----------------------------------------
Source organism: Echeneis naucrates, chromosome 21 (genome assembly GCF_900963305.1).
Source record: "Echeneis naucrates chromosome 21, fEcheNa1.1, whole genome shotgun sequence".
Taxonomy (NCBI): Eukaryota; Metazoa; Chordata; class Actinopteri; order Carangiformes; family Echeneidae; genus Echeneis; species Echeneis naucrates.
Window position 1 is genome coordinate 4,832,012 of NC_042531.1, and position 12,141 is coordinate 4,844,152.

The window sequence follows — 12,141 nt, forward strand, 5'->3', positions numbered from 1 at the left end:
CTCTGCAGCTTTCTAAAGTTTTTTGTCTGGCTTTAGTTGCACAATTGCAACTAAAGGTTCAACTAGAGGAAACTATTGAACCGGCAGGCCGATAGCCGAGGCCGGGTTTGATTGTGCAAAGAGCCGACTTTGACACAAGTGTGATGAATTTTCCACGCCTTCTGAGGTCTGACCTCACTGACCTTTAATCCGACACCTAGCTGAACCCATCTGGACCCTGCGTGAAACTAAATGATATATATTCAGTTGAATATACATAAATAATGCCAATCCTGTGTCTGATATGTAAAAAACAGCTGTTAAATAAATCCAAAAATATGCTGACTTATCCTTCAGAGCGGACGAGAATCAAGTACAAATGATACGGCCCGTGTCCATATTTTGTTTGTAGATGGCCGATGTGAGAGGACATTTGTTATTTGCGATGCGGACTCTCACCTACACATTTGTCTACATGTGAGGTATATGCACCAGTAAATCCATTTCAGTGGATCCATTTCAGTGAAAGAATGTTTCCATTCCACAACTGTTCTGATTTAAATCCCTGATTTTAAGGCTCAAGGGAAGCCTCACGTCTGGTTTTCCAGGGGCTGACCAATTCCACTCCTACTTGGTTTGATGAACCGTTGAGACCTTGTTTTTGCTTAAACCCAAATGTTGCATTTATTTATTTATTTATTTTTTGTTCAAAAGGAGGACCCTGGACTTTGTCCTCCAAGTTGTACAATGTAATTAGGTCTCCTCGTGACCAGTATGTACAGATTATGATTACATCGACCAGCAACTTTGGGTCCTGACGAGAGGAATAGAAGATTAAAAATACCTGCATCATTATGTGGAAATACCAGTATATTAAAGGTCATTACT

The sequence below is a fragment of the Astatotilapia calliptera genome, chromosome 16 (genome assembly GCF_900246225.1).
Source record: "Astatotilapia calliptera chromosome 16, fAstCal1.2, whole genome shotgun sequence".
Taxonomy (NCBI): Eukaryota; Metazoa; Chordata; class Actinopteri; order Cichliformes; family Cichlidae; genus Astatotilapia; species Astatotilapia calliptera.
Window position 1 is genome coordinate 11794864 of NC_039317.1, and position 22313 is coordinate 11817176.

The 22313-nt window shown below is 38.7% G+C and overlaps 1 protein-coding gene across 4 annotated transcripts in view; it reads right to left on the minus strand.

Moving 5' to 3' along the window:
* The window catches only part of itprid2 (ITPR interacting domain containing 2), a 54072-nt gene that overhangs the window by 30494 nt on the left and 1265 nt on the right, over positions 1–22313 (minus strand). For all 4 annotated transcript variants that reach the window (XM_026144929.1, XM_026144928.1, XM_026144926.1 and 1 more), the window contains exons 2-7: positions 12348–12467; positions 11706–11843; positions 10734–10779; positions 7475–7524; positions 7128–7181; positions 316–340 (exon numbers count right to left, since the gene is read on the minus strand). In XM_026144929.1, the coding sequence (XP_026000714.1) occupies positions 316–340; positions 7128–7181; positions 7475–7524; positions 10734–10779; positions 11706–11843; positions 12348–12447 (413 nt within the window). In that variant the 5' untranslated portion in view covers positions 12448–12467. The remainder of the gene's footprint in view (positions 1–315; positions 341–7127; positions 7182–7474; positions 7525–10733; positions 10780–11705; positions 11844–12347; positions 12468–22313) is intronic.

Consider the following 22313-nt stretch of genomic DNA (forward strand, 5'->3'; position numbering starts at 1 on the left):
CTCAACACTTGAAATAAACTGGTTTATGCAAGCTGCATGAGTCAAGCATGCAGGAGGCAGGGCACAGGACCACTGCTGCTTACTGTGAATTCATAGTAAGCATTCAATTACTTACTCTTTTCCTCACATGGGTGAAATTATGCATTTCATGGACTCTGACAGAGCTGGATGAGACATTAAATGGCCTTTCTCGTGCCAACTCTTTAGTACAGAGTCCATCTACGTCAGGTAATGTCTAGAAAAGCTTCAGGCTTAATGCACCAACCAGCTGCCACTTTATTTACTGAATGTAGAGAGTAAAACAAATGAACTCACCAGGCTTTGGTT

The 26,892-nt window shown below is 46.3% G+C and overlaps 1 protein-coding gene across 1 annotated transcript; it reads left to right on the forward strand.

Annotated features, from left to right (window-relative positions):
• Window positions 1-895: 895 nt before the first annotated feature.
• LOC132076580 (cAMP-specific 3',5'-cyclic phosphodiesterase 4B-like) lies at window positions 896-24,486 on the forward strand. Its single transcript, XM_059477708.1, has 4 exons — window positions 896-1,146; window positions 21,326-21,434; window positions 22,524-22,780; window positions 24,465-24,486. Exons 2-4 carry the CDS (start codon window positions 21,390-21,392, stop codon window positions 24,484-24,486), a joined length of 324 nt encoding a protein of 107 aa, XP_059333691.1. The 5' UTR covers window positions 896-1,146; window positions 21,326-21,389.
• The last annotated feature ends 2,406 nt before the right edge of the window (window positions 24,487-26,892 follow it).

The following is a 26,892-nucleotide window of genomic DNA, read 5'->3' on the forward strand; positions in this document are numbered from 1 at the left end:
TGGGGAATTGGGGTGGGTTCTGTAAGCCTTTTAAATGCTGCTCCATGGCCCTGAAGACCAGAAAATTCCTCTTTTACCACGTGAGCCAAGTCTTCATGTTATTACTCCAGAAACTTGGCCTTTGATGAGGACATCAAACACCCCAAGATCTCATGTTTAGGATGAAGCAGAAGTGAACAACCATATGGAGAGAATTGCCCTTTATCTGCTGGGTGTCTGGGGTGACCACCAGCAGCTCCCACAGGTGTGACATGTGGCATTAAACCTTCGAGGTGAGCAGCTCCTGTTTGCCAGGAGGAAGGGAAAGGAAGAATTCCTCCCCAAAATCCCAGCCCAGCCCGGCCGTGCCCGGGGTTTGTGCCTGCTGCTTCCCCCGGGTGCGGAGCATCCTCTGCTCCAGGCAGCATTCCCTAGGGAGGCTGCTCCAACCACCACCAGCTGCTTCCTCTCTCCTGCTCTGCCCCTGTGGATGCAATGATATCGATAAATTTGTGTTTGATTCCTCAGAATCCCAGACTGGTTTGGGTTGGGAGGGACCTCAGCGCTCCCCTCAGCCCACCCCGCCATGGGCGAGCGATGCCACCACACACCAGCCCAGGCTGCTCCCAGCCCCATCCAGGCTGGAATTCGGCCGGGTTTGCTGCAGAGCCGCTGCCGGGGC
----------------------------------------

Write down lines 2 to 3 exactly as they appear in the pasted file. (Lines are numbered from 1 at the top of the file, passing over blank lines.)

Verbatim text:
Source record: "Echeneis naucrates chromosome 21, fEcheNa1.1, whole genome shotgun sequence".
Taxonomy (NCBI): Eukaryota; Metazoa; Chordata; class Actinopteri; order Carangiformes; family Echeneidae; genus Echeneis; species Echeneis naucrates.